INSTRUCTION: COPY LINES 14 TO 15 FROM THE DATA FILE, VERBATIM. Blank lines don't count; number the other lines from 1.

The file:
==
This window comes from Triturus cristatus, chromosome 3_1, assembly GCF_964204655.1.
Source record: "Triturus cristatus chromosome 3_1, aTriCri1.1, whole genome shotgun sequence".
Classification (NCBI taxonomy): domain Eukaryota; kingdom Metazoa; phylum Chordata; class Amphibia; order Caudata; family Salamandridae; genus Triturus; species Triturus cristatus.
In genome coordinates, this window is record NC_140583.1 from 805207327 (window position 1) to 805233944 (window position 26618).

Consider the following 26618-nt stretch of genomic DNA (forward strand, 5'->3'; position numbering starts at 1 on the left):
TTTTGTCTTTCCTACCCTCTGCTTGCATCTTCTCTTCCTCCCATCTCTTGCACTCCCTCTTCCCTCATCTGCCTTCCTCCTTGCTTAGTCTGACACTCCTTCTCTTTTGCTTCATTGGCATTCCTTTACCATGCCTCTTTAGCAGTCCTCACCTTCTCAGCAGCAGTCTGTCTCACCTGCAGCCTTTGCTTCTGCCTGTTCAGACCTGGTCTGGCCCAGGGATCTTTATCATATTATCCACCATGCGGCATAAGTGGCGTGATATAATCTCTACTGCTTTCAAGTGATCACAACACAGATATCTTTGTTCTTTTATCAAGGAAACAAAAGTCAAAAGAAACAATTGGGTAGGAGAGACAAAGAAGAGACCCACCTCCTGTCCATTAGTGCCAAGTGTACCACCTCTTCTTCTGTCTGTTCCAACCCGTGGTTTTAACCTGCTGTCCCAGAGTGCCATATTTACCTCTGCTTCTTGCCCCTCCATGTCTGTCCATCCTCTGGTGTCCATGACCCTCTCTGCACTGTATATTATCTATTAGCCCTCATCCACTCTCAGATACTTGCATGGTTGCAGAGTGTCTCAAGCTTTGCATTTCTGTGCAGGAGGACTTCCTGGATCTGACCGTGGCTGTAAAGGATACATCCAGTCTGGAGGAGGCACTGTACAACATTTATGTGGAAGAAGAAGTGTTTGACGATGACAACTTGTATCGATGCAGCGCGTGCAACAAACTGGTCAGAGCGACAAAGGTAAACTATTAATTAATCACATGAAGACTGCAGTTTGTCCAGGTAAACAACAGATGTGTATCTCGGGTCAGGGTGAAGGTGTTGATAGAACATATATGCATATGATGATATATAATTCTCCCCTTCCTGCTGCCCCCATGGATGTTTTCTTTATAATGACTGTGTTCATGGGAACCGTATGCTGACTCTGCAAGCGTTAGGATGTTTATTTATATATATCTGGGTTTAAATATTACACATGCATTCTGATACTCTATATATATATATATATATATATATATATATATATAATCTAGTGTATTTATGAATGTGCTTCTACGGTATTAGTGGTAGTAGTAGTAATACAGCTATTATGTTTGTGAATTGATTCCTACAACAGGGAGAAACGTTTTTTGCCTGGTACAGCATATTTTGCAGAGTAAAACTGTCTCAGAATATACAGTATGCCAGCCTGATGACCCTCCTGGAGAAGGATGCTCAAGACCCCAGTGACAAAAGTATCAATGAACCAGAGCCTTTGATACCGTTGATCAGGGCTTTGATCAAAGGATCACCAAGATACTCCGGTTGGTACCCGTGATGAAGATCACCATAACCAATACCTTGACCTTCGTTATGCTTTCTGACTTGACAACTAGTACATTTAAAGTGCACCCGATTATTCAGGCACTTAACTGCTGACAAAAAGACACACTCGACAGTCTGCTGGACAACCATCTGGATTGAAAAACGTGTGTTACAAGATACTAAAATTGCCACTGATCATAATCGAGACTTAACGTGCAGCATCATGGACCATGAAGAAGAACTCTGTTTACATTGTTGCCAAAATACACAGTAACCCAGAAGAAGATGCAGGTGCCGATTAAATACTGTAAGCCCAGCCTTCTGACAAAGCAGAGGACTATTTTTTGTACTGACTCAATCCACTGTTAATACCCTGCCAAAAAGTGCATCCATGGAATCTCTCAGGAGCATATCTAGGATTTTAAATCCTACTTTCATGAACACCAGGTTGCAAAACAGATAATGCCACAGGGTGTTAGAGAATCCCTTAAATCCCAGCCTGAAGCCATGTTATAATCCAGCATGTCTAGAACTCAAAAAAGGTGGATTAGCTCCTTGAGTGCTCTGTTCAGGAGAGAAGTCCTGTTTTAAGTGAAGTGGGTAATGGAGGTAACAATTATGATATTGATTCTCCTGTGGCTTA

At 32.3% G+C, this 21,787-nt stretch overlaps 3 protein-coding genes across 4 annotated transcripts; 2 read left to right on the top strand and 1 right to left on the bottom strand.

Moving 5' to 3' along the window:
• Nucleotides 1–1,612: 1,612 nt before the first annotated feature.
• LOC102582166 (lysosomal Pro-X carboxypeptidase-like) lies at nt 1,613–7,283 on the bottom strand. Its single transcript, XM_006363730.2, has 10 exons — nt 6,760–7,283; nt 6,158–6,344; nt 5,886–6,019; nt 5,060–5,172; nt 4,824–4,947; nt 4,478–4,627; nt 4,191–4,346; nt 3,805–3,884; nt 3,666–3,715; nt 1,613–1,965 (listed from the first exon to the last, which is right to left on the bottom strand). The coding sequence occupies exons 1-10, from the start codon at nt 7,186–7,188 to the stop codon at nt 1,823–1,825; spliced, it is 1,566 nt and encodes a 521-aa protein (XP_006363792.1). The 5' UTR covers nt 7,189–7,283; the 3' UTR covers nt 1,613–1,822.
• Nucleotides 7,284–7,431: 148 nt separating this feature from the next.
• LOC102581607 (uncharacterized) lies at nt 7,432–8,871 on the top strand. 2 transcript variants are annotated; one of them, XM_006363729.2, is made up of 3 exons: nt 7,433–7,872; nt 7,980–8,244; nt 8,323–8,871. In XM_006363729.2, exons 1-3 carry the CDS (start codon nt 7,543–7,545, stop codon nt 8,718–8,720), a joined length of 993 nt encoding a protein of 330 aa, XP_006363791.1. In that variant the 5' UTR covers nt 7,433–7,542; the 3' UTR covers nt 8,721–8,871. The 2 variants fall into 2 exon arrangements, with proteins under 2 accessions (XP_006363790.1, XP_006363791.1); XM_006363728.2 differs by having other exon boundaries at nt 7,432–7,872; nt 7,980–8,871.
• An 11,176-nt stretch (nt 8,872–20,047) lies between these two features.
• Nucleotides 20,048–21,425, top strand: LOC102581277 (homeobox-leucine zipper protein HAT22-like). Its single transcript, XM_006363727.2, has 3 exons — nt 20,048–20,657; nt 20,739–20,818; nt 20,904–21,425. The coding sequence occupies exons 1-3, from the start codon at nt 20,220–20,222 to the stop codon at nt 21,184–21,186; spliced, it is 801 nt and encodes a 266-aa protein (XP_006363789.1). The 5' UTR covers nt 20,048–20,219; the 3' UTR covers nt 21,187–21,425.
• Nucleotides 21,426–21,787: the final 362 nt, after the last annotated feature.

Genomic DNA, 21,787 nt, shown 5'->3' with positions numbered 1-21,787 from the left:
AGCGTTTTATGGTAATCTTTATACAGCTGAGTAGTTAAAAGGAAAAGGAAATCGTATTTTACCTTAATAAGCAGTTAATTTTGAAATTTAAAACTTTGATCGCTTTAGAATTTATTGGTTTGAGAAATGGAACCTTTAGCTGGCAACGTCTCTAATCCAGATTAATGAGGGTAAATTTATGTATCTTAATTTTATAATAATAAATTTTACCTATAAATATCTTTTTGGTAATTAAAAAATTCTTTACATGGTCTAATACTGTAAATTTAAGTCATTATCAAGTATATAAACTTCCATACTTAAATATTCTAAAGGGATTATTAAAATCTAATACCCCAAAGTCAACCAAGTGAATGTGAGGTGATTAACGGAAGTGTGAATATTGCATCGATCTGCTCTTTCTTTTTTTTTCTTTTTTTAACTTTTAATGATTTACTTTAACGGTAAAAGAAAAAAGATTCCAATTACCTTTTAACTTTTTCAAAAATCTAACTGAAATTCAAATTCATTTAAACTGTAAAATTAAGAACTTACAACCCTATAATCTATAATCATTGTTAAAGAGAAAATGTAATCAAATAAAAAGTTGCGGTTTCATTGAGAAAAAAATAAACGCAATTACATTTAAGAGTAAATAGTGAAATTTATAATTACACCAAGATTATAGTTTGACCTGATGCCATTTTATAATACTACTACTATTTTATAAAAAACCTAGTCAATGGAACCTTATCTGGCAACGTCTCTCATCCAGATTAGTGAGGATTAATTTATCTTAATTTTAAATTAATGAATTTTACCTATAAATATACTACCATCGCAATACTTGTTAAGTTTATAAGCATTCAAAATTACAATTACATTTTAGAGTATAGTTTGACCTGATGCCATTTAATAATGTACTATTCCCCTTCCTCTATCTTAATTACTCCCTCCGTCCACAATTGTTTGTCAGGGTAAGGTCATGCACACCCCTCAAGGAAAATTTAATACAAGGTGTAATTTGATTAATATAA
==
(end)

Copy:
• Nucleotides 20,048–21,425, top strand: LOC102581277 (homeobox-leucine zipper protein HAT22-like). Its single transcript, XM_006363727.2, has 3 exons — nt 20,048–20,657; nt 20,739–20,818; nt 20,904–21,425. The coding sequence occupies exons 1-3, from the start codon at nt 20,220–20,222 to the stop codon at nt 21,184–21,186; spliced, it is 801 nt and encodes a 266-aa protein (XP_006363789.1). The 5' UTR covers nt 20,048–20,219; the 3' UTR covers nt 21,187–21,425.
• Nucleotides 21,426–21,787: the final 362 nt, after the last annotated feature.